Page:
Monday 9 November 2020

The Man in Black - Peter Moore : Wales' Worst Serial Killer by Dylan Rhys Jones @drjdylan @YLolfa #TheManInBlack #TrueCrime #BookReview


The true story of former criminal defence lawyer Dylan Rhys Jones' experience of defending Rhyl serial killer Peter Moore, found guilty in 1996 of murdering four men and seriously assaulting many more, and referred to by the judge when sentencing as as dangerous a man as it is possible to find.

The Man in Black - Peter Moore: Wales' Worst Serial Killer by Dylan Rhys Jones was published by YLolfa on 22 September 2020. My thanks to the author and publisher who sent my copy for review.

Back in the 1990s, I spent almost ten years working among murderers, rapists and arsonists. I spent eight hours every day surrounded by men who had committed the most horrific crimes imaginable. When I heard about this book, I was fascinated as it's written by Peter Moor's defence lawyer. I don't think I've ever read anything written about a true crime from that angle.

Peter Moore was convicted of the murders of four men and was dubbed 'the man in black' because of the clothing that he wore. Moore didn't know his victims, and he had displayed no signs of what he had done. It's a fascinating case.

Dylan Jones was just thirty-years-old when he took on Peter Moore's case. Jones had dealt with various legal financial matters for Moore in the past, and recalled him as just an ordinary, if somewhat dour and solitary man. His passion was cinema, and he owned and ran some small independent cinemas throughout Wales.

From the outset, Dylan Jones writes with an honesty about his own feelings for this case that I personally could empathise with. He talks about how some things that a solicitor will see, and hear can have a long-term impact. Some things are seared into the brain, and despite the passing of time, they don't leave. I too have experienced this, and there was one particular episode whilst working in a top-security forensic psychiatric hospital that I saw, that I will never forget. It was that one episode that led me to finally leave that job.

Dylan Jones was a duty solicitor, working with Legal Aid clients. He wasn't appointed defence lawyer for Moore by choice; either his or Moore's.

Like many of us, my only real knowledge of lawyers has been from television and film. Those long and often emotionally charged, almost theatrical speeches to the jury, the presumption that they are all very rich and just getting richer through the crimes of their clients. Jones explains what it is really like. He explains that no solicitor who wants to be rich chooses to be defence lawyer, and goes into great detail about just how much work is involved in a case. How that case can take up every waking moment, and affect personal lives. What we rarely understand is that whilst the lawyers are working flat out on a case, they also have all of their other clients to take care of. This story certainly made me consider just what goes into the workings of a criminal case in court.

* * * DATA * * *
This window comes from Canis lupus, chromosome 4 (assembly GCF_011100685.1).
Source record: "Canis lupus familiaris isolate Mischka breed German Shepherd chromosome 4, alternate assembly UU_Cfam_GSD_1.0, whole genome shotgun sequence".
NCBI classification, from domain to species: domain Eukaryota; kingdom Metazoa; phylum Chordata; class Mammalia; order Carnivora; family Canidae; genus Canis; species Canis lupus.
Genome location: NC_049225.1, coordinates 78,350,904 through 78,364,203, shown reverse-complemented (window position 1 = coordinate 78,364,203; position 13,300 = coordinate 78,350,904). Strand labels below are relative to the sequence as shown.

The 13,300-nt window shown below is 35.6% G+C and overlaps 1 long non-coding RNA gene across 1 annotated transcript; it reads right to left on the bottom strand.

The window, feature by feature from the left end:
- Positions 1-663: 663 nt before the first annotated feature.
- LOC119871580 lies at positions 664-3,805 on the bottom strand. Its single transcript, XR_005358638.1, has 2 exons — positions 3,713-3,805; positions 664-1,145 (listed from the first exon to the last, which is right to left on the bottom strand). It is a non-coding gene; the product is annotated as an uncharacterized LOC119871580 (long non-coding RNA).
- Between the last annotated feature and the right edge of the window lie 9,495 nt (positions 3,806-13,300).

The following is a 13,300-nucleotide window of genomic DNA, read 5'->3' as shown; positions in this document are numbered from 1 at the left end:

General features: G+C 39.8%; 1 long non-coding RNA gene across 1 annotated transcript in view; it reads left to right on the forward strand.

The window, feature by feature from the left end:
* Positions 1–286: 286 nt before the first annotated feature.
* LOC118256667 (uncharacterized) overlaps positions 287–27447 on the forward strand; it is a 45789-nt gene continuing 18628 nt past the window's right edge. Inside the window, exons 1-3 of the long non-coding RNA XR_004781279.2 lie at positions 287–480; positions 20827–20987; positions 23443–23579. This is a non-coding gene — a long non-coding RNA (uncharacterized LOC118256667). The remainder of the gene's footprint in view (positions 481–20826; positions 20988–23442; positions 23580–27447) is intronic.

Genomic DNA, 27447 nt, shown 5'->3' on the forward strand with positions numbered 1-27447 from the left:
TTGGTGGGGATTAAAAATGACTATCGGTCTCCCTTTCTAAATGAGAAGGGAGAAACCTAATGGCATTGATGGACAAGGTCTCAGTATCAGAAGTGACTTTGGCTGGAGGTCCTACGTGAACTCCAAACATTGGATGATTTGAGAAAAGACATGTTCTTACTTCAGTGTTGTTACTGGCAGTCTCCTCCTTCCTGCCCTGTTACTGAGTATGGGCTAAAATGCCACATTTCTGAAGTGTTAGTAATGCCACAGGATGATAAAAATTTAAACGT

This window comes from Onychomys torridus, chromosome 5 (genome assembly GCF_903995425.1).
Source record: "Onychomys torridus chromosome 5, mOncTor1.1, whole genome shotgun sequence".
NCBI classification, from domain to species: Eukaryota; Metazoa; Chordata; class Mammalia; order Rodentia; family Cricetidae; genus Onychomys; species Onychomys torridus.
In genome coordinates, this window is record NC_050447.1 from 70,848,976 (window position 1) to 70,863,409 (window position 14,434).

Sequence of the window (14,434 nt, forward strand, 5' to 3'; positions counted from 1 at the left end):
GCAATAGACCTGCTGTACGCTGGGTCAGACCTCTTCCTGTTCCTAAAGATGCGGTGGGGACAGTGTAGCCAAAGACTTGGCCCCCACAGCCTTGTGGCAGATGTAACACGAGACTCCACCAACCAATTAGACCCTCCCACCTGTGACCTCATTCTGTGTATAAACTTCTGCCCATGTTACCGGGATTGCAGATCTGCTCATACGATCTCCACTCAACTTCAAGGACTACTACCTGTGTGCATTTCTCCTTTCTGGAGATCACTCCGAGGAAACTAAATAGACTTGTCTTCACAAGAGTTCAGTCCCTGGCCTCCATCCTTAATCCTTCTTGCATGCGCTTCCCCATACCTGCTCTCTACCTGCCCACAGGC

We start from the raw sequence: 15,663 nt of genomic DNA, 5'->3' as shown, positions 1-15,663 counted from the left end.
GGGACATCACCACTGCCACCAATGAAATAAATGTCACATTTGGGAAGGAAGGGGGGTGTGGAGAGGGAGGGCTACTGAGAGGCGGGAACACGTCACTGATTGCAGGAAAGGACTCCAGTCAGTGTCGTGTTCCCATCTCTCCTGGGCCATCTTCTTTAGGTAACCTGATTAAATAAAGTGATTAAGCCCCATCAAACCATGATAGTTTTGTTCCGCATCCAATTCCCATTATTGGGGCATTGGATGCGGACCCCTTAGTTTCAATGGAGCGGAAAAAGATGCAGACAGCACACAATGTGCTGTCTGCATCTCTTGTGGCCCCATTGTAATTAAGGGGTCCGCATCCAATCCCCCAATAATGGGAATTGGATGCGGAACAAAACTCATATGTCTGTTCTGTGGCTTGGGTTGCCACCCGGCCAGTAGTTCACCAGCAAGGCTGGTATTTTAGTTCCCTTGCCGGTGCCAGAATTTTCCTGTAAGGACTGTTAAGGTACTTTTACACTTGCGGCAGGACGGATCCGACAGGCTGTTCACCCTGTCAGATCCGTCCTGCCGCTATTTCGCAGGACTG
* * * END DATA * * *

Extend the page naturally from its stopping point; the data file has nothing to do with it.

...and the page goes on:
Moore's case is very very strange. He's a strange man who appears cold and almost immune to what is going on around him. The strangest part of the build up to the actual court case was Moore's lengthy confession statement; detailing the murder that he'd been arrested for, and also owning up to more victims - one of whom, the police had no idea about. Moore admitted to so much.

The following morning Moore claimed that he had lied. He was innocent, and was really protecting a friend named Jason. He didn't know where Jason lived, or what his last name was, but he was protecting him.

As you can imagine, Jones and his team had a very difficult job to do. Who could really believe Moore's claims about Jason? Yet, as defence lawyer, that's what Jones had to do. His job was to persuade the jury that it wasn't Moore who murdered these men, but a mystery guy called Jason.

The truth is most certainly stranger than fiction.

This is a riveting book. Jones writes with an honestly that is admirable. He details how the case affected him and how his own behaviour changed afterwards. He acknowledged that Moore had left a lasting impact on him, and he sought help for that. It's also a detailed and fascinating insight into the workings of the criminal justice system, and whilst there's a lot of legal detail, it is never boring or dry.

I really enjoyed this excellently written book and would recommend it to both fans of true crime, and crime fiction.

Former criminal defence lawyer Dylan Rhys Jones is now a Criminology lecturer, exam moderator
and Criminal Justice and Offender Management foundation degree course designer. 

He is a regular contributor to TV and radio news programmes about politics and the law.           
Twitter @drjdylan

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